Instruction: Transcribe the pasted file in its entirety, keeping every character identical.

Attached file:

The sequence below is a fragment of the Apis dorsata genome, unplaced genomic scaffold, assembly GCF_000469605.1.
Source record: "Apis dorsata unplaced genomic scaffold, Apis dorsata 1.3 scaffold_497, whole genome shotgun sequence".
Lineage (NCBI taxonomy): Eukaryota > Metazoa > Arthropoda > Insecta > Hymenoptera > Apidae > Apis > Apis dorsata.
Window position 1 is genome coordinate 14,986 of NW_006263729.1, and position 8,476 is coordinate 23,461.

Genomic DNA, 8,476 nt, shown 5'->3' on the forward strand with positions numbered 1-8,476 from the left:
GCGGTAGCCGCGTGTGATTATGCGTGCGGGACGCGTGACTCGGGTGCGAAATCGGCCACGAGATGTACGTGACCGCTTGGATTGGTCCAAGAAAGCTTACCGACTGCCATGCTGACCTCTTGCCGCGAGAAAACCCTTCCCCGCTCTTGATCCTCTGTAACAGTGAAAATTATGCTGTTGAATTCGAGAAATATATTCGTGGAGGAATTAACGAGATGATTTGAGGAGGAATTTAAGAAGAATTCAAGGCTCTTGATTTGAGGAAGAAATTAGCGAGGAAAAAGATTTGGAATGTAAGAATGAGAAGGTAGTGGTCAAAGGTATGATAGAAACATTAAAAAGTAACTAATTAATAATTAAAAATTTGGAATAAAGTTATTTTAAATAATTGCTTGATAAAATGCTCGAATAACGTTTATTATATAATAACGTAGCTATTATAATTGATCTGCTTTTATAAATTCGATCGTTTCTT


The sequence below is a fragment of the Apis dorsata genome, unplaced genomic scaffold, assembly GCF_000469605.1.
Source record: "Apis dorsata unplaced genomic scaffold, Apis dorsata 1.3 scaffold_497, whole genome shotgun sequence".
Lineage (NCBI taxonomy): Eukaryota > Metazoa > Arthropoda > Insecta > Hymenoptera > Apidae > Apis > Apis dorsata.
Window position 1 is genome coordinate 14,986 of NW_006263729.1, and position 8,476 is coordinate 23,461.

Genomic DNA, 8,476 nt, shown 5'->3' on the forward strand with positions numbered 1-8,476 from the left:
GCGGTAGCCGCGTGTGATTATGCGTGCGGGACGCGTGACTCGGGTGCGAAATCGGCCACGAGATGTACGTGACCGCTTGGATTGGTCCAAGAAAGCTTACCGACTGCCATGCTGACCTCTTGCCGCGAGAAAACCCTTCCCCGCTCTTGATCCTCTGTAACAGTGAAAATTATGCTGTTGAATTCGAGAAATATATTCGTGGAGGAATTAACGAGATGATTTGAGGAGGAATTTAAGAAGAATTCAAGGCTCTTGATTTGAGGAAGAAATTAGCGAGGAAAAAGATTTGGAATGTAAGAATGAGAAGGTAGTGGTCAAAGGTATGATAGAAACATTAAAAAGTAACTAATTAATAATTAAAAATTTGGAATAAAGTTATTTTAAATAATTGCTTGATAAAATGCTCGAATAACGTTTATTATATAATAACGTAGCTATTATAATTGATCTGCTTTTATAAATTCGATCGTTTCTT